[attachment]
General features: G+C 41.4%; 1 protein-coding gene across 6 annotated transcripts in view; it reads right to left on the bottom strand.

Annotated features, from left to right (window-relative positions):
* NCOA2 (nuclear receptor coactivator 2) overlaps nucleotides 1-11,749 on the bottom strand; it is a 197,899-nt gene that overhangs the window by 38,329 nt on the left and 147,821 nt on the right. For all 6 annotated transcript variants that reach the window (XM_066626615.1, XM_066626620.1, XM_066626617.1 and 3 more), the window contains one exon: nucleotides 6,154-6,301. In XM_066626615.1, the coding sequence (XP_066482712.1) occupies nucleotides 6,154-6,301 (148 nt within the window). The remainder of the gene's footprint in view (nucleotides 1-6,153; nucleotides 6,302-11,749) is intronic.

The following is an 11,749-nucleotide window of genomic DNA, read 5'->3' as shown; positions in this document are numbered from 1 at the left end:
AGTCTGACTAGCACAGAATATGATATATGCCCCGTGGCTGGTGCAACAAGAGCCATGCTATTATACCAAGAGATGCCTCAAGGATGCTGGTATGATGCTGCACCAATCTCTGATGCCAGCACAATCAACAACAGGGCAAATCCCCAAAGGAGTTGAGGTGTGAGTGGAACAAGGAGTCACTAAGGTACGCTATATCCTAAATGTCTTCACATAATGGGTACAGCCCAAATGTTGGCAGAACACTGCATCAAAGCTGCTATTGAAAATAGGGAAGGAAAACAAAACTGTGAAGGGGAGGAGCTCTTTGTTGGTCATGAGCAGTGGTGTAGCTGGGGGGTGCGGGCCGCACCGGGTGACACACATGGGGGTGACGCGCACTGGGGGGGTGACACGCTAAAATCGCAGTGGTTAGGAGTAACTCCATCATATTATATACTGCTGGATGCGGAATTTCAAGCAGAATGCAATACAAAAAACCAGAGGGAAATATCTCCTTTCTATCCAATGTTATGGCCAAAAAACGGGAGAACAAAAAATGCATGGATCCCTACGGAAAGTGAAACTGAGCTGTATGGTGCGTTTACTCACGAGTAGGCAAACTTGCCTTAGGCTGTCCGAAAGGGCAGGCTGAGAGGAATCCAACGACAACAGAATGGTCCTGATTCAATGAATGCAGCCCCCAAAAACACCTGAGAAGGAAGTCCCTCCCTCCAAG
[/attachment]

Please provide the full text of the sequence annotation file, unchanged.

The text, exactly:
General features: G+C 41.4%; 1 protein-coding gene across 6 annotated transcripts in view; it reads right to left on the bottom strand.

Annotated features, from left to right (window-relative positions):
* NCOA2 (nuclear receptor coactivator 2) overlaps nucleotides 1-11,749 on the bottom strand; it is a 197,899-nt gene that overhangs the window by 38,329 nt on the left and 147,821 nt on the right. For all 6 annotated transcript variants that reach the window (XM_066626615.1, XM_066626620.1, XM_066626617.1 and 3 more), the window contains one exon: nucleotides 6,154-6,301. In XM_066626615.1, the coding sequence (XP_066482712.1) occupies nucleotides 6,154-6,301 (148 nt within the window). The remainder of the gene's footprint in view (nucleotides 1-6,153; nucleotides 6,302-11,749) is intronic.

The following is an 11,749-nucleotide window of genomic DNA, read 5'->3' as shown; positions in this document are numbered from 1 at the left end:
AGTCTGACTAGCACAGAATATGATATATGCCCCGTGGCTGGTGCAACAAGAGCCATGCTATTATACCAAGAGATGCCTCAAGGATGCTGGTATGATGCTGCACCAATCTCTGATGCCAGCACAATCAACAACAGGGCAAATCCCCAAAGGAGTTGAGGTGTGAGTGGAACAAGGAGTCACTAAGGTACGCTATATCCTAAATGTCTTCACATAATGGGTACAGCCCAAATGTTGGCAGAACACTGCATCAAAGCTGCTATTGAAAATAGGGAAGGAAAACAAAACTGTGAAGGGGAGGAGCTCTTTGTTGGTCATGAGCAGTGGTGTAGCTGGGGGGTGCGGGCCGCACCGGGTGACACACATGGGGGTGACGCGCACTGGGGGGGTGACACGCTAAAATCGCAGTGGTTAGGAGTAACTCCATCATATTATATACTGCTGGATGCGGAATTTCAAGCAGAATGCAATACAAAAAACCAGAGGGAAATATCTCCTTTCTATCCAATGTTATGGCCAAAAAACGGGAGAACAAAAAATGCATGGATCCCTACGGAAAGTGAAACTGAGCTGTATGGTGCGTTTACTCACGAGTAGGCAAACTTGCCTTAGGCTGTCCGAAAGGGCAGGCTGAGAGGAATCCAACGACAACAGAATGGTCCTGATTCAATGAATGCAGCCCCCAAAAACACCTGAGAAGGAAGTCCCTCCCTCCAAG